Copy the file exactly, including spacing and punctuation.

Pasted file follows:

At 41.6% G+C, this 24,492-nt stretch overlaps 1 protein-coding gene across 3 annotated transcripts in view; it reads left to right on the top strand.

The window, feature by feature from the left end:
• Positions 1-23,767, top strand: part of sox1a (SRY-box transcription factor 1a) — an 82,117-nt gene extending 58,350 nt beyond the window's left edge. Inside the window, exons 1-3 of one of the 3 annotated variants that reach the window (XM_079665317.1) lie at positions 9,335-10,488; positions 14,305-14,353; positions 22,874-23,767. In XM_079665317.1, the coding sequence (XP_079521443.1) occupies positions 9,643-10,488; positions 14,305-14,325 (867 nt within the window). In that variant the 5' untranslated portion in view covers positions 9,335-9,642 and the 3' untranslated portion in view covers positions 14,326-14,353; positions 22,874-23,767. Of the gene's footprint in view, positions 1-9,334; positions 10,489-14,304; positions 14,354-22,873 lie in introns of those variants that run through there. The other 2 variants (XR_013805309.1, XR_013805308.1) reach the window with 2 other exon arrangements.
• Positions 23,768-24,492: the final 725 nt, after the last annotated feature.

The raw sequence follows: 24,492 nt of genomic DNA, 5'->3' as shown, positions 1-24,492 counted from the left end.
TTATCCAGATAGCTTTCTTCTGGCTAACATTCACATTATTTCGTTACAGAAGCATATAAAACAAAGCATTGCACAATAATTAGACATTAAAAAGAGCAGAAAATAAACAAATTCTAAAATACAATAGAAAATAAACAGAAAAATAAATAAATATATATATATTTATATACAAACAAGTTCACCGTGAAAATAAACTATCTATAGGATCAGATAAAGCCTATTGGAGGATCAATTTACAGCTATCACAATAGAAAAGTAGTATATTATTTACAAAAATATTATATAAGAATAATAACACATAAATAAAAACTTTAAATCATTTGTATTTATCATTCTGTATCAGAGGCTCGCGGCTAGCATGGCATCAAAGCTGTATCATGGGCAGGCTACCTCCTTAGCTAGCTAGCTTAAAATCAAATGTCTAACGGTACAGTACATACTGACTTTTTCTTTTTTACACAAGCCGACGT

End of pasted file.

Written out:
At 41.6% G+C, this 24,492-nt stretch overlaps 1 protein-coding gene across 3 annotated transcripts in view; it reads left to right on the top strand.

The window, feature by feature from the left end:
• Positions 1-23,767, top strand: part of sox1a (SRY-box transcription factor 1a) — an 82,117-nt gene extending 58,350 nt beyond the window's left edge. Inside the window, exons 1-3 of one of the 3 annotated variants that reach the window (XM_079665317.1) lie at positions 9,335-10,488; positions 14,305-14,353; positions 22,874-23,767. In XM_079665317.1, the coding sequence (XP_079521443.1) occupies positions 9,643-10,488; positions 14,305-14,325 (867 nt within the window). In that variant the 5' untranslated portion in view covers positions 9,335-9,642 and the 3' untranslated portion in view covers positions 14,326-14,353; positions 22,874-23,767. Of the gene's footprint in view, positions 1-9,334; positions 10,489-14,304; positions 14,354-22,873 lie in introns of those variants that run through there. The other 2 variants (XR_013805309.1, XR_013805308.1) reach the window with 2 other exon arrangements.
• Positions 23,768-24,492: the final 725 nt, after the last annotated feature.

The raw sequence follows: 24,492 nt of genomic DNA, 5'->3' as shown, positions 1-24,492 counted from the left end.
TTATCCAGATAGCTTTCTTCTGGCTAACATTCACATTATTTCGTTACAGAAGCATATAAAACAAAGCATTGCACAATAATTAGACATTAAAAAGAGCAGAAAATAAACAAATTCTAAAATACAATAGAAAATAAACAGAAAAATAAATAAATATATATATATTTATATACAAACAAGTTCACCGTGAAAATAAACTATCTATAGGATCAGATAAAGCCTATTGGAGGATCAATTTACAGCTATCACAATAGAAAAGTAGTATATTATTTACAAAAATATTATATAAGAATAATAACACATAAATAAAAACTTTAAATCATTTGTATTTATCATTCTGTATCAGAGGCTCGCGGCTAGCATGGCATCAAAGCTGTATCATGGGCAGGCTACCTCCTTAGCTAGCTAGCTTAAAATCAAATGTCTAACGGTACAGTACATACTGACTTTTTCTTTTTTACACAAGCCGACGT